GREENSBORO, N.C. (WGHP) — The need for teachers is growing as students head back to class in North Carolina. There are anywhere from a dozen to more than 100 teacher vacancies in school districts across the Triad.
“It continues to be a challenge,” said Randy Penfield, the dean of the UNC Greensboro School of Education. “It’s been for a while and for us we really focus on improving the pipelines into the teaching profession.”
A new agreement between the University of North Carolina System and North Carolina Community Colleges is aimed to fulfill the needs in the classroom.
The agreement makes the transfer process for teaching students from community colleges to universities like UNCG smoother and faster.
“The community college to university transition can be really difficult for some students,” said Andrew Hamilton, associate vice provost for student success and dean of undergraduate studies at UNC Greensboro. “We’re doing all that work as one seamless package across all four years of enrollment for students who start in community college.”
Hamilton said it cuts down on barriers for future teachers transferring from a community college to a university teacher preparation program.
“We reach a different group of students than the universities reach,” said Beth Pitonzo, the senior vice president of instruction at Guilford Technical Community College. “We’re going to be able to provide more people into their pipelines.”
Pitonzo said they hope to fill the teaching pipeline with more diverse, first-generation, and rural students.
“Rural communities through this pathway will be able to grow their own teachers,” Hamilton said. “It’s hard for rural communities to recruit teachers who don’t come from those communities, so this will certainly help with that.”
Students can register in either associate in arts in teacher preparation or associate in science in teacher preparation at 52 community colleges across the state including GTCC.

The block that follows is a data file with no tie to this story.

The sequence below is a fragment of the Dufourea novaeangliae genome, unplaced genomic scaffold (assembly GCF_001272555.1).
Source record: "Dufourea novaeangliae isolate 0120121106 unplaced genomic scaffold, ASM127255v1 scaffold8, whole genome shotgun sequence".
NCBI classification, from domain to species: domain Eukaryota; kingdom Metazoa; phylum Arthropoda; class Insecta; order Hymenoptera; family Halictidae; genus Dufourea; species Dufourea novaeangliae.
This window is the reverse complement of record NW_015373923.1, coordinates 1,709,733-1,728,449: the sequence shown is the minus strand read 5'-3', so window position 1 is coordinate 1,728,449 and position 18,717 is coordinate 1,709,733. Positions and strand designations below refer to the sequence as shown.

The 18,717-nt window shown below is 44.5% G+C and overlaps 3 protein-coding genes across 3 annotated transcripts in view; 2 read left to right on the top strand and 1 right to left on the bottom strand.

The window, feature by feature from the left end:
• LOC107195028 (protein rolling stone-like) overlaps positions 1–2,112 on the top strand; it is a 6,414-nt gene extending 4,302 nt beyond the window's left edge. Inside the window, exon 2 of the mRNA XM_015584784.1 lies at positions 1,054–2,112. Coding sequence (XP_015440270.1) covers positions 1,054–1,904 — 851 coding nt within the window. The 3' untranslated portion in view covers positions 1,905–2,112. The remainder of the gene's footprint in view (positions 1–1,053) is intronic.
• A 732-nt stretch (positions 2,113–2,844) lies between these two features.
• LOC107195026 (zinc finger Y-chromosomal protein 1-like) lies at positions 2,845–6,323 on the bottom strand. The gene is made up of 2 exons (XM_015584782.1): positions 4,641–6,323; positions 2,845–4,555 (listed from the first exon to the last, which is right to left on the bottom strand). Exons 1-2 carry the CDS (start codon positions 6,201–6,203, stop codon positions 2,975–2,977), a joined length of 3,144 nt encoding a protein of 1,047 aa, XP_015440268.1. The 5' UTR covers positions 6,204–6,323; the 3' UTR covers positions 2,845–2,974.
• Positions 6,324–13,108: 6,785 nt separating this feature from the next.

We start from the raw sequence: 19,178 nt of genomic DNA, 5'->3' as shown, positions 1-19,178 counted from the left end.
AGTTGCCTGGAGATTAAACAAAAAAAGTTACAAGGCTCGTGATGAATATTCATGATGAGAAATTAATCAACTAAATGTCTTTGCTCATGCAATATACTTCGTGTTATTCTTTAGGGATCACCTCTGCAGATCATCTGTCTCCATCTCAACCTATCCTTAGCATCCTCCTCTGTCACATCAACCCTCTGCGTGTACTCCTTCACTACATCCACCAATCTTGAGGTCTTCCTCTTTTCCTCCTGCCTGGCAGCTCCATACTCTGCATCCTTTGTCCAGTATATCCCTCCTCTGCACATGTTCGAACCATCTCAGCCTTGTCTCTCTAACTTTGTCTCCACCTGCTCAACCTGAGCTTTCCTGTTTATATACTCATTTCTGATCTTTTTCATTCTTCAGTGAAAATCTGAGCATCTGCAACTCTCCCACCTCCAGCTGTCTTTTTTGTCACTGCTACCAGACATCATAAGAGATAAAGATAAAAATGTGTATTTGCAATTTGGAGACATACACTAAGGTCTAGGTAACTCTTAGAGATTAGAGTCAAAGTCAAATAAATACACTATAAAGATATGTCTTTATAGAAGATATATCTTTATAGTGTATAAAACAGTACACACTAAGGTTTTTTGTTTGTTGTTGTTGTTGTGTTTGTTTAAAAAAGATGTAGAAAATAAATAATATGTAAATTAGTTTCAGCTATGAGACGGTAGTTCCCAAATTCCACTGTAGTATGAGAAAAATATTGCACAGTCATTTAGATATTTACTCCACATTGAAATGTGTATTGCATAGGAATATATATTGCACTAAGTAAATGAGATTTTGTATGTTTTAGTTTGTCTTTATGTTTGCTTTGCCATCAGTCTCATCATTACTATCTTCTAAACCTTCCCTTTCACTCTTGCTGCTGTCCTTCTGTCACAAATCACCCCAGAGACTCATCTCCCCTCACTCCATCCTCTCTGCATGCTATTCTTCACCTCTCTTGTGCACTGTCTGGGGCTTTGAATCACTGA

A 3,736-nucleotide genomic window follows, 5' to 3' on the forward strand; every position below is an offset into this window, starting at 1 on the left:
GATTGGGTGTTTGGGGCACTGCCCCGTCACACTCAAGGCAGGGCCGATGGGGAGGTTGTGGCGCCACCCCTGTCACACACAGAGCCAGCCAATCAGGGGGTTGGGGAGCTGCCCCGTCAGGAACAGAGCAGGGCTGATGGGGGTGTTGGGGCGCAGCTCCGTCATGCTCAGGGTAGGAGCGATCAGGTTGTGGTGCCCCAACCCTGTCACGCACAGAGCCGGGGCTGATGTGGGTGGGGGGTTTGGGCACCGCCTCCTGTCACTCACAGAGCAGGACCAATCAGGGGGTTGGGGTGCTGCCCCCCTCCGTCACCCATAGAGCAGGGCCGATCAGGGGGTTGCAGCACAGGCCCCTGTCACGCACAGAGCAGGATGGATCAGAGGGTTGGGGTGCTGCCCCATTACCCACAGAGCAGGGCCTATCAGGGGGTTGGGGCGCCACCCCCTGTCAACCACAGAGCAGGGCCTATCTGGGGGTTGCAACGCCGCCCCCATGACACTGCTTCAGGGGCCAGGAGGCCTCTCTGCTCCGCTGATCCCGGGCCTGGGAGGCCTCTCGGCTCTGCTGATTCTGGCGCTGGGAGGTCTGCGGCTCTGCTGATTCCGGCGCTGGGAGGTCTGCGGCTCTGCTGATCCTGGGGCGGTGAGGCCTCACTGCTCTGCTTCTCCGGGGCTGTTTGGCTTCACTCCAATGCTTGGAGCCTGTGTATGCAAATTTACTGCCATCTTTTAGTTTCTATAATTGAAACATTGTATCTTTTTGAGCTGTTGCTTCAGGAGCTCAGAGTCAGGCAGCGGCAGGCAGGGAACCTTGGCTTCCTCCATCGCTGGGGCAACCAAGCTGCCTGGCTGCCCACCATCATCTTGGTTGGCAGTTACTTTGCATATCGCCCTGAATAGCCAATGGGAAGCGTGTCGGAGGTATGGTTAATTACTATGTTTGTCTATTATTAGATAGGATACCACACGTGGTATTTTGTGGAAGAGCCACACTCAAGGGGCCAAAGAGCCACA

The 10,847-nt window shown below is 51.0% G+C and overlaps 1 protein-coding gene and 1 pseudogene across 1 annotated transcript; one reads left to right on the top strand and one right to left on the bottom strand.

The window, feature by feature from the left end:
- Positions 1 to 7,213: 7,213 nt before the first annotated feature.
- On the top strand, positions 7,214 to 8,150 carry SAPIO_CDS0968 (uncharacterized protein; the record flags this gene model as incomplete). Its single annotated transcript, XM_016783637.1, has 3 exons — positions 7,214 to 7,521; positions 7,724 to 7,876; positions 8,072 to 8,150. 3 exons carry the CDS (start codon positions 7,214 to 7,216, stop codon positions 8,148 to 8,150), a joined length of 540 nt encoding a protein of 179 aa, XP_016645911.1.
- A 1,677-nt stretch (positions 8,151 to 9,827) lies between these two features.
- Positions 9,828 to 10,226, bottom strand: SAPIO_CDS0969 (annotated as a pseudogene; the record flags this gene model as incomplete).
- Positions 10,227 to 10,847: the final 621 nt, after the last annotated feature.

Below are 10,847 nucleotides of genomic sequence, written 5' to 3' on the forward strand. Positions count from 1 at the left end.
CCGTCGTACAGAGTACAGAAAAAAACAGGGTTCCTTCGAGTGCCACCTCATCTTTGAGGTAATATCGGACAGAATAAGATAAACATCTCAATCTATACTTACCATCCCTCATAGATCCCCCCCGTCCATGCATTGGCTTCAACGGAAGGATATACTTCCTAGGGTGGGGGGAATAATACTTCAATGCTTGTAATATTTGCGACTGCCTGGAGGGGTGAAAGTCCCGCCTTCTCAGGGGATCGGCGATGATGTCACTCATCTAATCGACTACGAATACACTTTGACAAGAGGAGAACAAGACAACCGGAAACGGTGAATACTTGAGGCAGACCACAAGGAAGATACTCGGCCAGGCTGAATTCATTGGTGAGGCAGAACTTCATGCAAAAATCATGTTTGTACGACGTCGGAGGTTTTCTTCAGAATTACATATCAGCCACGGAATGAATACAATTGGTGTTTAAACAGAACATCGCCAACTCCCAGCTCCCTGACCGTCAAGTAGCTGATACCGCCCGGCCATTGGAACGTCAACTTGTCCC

“Universities coming together and agreeing on what they would accept from the two-year institutions and that really helps our community college students have some confidence in starting with us,” Pitonzo said.
Students who are registered must complete 60 semester hours, have a 2.7 GPA and make all Cs or greater in classes during the two years at a community college.
“I think it was a good decision for me to transfer because community college saved me a lot of money in the process,” said Paloma Nogueira, a UNCG transfer student.
Students in the pathway won’t lose class credit or have to redo courses at a university.
It’s something current UNCG transfer students told FOX8 will be helpful to graduate quicker and in less debt.
“I think one of the challenges was identifying which credits didn’t carry over,” said Gregory Chanel, a UNCG transfer student.
“I didn’t take all the courses that I probably should’ve in community college,” Nogueira said. “So I had to take a couple of extra courses to make up for that here.”
There are 14 students at GTCC on the way to becoming the first in the pathway.
“This is a way for students from all backgrounds and all communities who want to be teachers to make that identification and pathway known and get on the correct path towards completion of those requirements,” Hamilton said.